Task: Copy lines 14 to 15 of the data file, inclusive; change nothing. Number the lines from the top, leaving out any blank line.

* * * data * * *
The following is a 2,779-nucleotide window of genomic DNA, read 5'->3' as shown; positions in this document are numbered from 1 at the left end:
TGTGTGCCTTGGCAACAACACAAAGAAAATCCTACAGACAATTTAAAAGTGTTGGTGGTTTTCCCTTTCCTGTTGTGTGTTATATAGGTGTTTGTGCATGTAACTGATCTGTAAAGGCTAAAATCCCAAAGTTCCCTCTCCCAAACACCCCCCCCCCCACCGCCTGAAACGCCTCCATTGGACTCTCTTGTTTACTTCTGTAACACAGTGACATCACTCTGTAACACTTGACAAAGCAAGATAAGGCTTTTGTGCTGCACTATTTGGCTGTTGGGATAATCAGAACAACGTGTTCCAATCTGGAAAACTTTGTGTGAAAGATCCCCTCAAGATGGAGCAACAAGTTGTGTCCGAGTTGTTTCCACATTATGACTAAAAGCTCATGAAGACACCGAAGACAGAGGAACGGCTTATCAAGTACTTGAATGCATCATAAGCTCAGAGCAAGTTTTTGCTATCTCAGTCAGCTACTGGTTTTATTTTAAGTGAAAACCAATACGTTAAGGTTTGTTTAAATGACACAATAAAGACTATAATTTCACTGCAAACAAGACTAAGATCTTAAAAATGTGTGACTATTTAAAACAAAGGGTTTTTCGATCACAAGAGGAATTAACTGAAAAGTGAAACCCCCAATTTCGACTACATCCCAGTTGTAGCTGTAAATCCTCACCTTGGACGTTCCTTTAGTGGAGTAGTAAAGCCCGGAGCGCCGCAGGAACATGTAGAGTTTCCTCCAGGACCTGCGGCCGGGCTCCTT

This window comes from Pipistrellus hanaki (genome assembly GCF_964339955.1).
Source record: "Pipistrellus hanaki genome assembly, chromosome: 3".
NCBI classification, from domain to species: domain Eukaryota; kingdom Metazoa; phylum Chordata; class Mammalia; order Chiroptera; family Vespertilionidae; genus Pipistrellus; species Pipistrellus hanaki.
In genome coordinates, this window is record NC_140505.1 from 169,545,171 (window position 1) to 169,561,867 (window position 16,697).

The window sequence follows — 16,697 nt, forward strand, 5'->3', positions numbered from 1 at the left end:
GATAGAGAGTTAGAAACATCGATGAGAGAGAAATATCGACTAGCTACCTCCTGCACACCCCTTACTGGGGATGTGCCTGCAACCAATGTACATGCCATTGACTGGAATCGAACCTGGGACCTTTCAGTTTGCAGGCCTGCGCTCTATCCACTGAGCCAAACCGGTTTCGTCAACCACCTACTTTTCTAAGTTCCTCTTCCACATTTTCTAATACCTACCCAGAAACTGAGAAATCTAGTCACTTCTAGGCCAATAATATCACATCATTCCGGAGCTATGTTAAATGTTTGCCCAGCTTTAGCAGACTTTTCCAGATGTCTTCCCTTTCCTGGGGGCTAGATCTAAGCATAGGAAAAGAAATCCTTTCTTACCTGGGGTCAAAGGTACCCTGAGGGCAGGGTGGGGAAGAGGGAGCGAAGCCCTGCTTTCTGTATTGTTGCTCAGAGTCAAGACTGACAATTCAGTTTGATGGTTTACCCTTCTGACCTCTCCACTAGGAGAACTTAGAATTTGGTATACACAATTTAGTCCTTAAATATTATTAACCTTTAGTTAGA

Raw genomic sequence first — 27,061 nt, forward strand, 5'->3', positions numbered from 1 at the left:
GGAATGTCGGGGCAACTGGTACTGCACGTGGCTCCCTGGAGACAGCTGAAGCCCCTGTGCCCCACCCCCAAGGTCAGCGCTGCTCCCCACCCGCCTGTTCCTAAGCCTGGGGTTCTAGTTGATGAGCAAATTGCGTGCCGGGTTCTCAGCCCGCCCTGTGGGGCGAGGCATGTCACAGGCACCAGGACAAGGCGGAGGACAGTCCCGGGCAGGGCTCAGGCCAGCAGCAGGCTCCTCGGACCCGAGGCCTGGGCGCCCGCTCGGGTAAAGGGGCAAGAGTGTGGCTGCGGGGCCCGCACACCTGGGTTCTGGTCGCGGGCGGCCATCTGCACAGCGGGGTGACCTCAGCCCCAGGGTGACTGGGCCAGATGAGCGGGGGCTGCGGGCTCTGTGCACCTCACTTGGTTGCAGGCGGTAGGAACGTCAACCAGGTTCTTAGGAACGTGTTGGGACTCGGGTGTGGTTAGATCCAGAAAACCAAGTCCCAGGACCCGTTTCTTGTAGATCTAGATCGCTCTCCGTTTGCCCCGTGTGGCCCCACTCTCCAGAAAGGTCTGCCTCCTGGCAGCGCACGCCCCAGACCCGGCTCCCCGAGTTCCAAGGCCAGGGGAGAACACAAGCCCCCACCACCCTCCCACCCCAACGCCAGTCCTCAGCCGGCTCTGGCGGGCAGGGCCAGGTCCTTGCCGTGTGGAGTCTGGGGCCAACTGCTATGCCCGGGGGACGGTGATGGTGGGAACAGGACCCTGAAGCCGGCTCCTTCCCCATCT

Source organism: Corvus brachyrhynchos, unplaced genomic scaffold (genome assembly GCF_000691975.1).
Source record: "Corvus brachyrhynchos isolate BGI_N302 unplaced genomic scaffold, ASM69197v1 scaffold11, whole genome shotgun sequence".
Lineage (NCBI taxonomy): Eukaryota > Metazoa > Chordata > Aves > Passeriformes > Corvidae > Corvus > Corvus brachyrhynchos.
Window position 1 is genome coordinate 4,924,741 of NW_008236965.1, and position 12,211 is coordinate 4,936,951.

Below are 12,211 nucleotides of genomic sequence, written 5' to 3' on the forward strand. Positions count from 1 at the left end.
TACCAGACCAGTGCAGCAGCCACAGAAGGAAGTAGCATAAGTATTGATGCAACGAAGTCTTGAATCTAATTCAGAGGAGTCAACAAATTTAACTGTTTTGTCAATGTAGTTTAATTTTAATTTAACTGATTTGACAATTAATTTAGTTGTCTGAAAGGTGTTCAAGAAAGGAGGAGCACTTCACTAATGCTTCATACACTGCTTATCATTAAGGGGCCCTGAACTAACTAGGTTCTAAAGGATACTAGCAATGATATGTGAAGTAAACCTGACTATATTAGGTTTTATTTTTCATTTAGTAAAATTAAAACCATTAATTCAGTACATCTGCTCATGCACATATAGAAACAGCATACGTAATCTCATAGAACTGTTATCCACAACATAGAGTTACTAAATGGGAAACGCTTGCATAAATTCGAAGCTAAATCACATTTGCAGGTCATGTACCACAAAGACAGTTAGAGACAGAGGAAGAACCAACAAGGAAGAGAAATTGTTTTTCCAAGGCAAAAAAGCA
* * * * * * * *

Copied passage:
Window position 1 is genome coordinate 4,924,741 of NW_008236965.1, and position 12,211 is coordinate 4,936,951.

Below are 12,211 nucleotides of genomic sequence, written 5' to 3' on the forward strand. Positions count from 1 at the left end.